A new report from ESPN shows that fewer kids are taking part in Pop Warner's youth football program, which is the largest youth football program in the country.
Patrick Johnson, President of the North Texas Pop Warner League, says that report is accurate, and he's seen a significant drop in participation. He says that the growing costs are driving many parents away.
"You're looking at, one kid, $300 to $500," said Johnson. And those costs just cover basic gear.
Johnson says Pop Warner is hoping to work with sponsors and schools to help get children back into the league and make it affordable.
But mother Kathleen Cory says it wasn't the expenses that caused her to pull her 9-year-old son out of youth football after one season.
"In games, they would get stickers on their helmets for accomplishments during the games for specific things," she said. "Like pancaking. Pancaking meant you tackled someone so hard that you just flopped them over on their back. You hit them hard and you knocked them down."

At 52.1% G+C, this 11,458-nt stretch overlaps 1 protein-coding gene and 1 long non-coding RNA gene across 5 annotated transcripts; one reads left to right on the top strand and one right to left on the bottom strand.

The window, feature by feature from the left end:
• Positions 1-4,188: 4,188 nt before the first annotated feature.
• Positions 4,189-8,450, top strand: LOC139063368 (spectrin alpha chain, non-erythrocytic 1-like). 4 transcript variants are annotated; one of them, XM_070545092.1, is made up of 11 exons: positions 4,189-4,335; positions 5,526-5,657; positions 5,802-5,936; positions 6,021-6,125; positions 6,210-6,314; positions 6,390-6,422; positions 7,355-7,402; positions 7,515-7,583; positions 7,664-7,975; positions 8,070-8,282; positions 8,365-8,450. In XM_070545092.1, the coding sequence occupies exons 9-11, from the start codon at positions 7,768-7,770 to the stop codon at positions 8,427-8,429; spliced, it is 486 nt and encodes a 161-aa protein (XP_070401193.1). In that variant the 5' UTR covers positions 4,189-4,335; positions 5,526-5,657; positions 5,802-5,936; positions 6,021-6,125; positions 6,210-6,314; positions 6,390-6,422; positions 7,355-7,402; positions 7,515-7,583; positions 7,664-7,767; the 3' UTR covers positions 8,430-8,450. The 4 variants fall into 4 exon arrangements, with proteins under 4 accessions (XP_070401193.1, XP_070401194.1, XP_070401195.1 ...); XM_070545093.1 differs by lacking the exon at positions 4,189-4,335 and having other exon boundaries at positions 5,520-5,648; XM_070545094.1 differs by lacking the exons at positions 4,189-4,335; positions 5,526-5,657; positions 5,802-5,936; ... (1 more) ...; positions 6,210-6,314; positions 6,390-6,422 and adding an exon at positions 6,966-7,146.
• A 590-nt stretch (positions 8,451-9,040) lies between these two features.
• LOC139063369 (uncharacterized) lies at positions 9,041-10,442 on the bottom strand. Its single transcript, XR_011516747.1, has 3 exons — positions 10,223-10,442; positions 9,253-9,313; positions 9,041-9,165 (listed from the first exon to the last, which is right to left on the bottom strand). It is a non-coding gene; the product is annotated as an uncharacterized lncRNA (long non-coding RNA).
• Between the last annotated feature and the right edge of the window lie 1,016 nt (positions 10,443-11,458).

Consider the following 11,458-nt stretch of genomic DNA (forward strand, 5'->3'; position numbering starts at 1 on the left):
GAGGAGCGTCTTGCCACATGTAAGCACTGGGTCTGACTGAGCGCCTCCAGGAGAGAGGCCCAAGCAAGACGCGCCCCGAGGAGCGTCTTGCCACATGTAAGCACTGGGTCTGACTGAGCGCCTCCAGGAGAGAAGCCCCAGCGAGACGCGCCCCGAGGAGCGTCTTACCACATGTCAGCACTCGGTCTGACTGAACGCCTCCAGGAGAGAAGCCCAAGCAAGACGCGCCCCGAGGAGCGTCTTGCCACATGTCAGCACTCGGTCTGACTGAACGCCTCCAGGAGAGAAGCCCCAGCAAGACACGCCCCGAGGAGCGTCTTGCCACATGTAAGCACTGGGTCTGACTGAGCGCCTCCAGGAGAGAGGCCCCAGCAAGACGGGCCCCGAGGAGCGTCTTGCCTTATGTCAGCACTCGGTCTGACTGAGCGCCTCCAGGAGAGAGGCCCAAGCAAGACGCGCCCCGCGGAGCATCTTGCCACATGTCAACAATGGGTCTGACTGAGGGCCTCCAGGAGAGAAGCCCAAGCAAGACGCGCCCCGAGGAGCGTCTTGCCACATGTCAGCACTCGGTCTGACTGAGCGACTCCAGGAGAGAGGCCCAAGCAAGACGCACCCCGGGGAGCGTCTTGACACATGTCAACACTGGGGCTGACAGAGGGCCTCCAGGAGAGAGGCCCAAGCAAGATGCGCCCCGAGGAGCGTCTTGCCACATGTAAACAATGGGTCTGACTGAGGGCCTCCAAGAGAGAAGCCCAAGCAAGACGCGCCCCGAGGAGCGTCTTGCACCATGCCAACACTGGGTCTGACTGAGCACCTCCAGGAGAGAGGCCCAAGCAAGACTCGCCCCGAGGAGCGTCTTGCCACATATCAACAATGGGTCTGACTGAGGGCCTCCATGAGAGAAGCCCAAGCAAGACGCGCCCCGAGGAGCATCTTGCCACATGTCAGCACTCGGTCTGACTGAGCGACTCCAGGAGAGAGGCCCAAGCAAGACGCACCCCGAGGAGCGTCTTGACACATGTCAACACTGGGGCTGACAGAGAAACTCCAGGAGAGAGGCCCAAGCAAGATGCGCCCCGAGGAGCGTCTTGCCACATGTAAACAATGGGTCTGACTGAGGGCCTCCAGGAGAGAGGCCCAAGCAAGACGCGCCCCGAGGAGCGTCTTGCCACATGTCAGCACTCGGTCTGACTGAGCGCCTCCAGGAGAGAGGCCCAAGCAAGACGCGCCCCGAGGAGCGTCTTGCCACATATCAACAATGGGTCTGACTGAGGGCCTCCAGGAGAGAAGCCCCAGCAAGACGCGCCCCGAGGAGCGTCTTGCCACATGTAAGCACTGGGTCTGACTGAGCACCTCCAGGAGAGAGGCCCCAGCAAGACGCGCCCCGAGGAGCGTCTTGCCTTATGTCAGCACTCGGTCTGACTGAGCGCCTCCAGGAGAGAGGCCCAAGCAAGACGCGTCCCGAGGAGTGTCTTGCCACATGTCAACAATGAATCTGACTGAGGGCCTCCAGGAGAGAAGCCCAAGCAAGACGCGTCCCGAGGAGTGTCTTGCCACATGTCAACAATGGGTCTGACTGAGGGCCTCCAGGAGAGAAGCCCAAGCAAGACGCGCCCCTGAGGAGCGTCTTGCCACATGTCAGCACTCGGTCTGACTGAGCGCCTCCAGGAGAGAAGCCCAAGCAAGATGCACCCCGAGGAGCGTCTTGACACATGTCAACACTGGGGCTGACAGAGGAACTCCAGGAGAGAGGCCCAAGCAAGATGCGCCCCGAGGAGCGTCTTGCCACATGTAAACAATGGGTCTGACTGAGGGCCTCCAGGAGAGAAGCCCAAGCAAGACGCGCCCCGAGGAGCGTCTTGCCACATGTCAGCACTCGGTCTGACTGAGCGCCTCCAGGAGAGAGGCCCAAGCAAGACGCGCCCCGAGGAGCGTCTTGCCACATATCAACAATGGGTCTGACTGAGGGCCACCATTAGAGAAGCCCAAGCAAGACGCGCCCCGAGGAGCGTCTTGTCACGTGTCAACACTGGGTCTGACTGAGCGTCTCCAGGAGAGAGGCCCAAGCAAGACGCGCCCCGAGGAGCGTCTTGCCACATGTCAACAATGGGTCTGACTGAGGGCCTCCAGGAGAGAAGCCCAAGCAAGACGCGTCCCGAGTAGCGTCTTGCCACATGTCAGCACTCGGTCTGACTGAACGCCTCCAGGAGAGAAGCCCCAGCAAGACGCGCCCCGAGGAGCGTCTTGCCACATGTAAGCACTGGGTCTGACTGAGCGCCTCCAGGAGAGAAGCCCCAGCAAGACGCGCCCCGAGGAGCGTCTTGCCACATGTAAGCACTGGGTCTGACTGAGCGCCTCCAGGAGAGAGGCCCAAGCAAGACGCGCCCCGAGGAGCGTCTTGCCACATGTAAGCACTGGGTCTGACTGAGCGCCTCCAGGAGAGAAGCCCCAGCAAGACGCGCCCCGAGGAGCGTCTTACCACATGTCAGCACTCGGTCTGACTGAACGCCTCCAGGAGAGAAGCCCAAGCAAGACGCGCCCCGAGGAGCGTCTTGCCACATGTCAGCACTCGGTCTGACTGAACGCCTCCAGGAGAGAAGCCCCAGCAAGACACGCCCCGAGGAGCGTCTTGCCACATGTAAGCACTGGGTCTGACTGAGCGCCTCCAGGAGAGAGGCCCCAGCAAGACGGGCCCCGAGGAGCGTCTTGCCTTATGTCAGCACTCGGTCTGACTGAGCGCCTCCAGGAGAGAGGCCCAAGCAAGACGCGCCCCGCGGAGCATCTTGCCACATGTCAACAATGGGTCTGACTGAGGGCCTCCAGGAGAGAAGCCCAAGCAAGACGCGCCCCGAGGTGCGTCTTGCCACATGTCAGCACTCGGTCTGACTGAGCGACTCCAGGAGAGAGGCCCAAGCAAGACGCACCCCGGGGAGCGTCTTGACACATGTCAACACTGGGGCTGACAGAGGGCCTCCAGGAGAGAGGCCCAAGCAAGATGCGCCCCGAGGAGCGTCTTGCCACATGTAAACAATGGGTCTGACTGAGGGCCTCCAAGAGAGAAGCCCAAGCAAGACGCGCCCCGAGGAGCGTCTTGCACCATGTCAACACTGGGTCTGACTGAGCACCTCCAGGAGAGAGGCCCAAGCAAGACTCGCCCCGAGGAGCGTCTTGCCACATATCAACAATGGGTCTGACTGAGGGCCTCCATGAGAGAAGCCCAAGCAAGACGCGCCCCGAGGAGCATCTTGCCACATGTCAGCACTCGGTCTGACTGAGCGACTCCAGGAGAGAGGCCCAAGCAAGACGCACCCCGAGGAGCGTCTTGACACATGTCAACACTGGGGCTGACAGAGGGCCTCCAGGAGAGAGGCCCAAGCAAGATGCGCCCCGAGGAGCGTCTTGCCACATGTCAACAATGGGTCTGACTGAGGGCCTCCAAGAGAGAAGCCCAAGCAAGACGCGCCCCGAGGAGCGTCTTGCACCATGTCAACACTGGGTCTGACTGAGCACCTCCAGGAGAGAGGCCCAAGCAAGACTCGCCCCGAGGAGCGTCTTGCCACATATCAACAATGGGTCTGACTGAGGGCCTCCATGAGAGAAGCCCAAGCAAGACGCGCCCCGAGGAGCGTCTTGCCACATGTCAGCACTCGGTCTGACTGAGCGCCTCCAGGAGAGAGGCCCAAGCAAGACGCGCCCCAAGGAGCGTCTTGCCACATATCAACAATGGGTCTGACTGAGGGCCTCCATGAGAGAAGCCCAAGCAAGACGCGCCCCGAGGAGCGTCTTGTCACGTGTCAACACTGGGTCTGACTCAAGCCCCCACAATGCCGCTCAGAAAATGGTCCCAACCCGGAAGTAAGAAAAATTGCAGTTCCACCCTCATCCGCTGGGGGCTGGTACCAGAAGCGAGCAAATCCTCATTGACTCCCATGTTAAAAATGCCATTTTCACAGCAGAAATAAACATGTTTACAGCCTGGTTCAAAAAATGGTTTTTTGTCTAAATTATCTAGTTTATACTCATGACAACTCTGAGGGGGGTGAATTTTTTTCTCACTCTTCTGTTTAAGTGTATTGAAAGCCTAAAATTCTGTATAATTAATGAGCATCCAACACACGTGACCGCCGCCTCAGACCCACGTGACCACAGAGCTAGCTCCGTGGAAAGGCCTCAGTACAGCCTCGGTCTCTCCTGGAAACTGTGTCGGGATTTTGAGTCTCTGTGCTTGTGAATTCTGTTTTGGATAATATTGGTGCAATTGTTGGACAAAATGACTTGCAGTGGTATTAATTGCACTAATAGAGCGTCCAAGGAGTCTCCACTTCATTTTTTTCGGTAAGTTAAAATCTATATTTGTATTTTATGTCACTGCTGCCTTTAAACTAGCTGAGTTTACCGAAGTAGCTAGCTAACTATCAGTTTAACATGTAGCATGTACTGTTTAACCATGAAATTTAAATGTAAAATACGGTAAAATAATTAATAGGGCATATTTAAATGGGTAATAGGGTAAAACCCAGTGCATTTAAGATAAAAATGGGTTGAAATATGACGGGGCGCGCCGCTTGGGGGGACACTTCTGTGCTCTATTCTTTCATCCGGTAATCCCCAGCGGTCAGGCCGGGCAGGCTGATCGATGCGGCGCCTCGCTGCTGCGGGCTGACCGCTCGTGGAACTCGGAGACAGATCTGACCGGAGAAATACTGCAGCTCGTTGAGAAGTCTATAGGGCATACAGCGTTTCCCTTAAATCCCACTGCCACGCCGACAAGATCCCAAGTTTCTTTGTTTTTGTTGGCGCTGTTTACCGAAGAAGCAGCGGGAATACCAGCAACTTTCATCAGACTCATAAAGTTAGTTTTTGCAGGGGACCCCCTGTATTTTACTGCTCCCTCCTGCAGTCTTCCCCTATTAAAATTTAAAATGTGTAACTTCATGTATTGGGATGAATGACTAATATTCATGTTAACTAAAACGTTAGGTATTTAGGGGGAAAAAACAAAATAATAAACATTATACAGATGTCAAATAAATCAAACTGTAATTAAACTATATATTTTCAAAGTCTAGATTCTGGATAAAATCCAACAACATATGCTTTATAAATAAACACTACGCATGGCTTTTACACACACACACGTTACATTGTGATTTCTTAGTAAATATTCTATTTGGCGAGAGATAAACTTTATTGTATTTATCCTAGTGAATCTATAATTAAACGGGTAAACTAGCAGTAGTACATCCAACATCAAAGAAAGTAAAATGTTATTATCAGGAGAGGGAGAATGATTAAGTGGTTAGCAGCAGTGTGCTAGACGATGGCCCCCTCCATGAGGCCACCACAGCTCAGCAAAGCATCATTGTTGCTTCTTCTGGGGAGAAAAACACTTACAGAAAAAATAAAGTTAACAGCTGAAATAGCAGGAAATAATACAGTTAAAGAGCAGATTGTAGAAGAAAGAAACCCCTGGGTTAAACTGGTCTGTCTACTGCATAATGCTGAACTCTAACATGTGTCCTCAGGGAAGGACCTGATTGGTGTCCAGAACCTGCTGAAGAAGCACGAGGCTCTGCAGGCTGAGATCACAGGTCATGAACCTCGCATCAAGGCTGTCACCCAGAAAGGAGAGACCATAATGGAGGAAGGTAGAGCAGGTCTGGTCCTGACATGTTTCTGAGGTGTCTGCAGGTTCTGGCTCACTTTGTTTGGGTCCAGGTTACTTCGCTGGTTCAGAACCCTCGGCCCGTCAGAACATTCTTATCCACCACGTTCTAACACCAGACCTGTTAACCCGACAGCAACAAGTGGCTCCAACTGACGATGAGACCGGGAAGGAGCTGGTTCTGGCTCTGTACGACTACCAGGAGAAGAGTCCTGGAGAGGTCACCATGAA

Cory also says she was disturbed by aggression encouraged by coaches.
Johnson says that in his league, however, their kids are taught how to play safely.
"We do try to make sure there's no head-to-head contact," said Johnson. "That's going back to the basic fundamentals of football."
Cory decided that football was not the sport for her son, and opted for soccer, basketball, and track.
Her now 12-year-old plays all three sports.
"The reason we want our kids in sports is to have physical fitness, to work with the team and to really be able to have self-confidence," she said. "And there is other sports that can do it."
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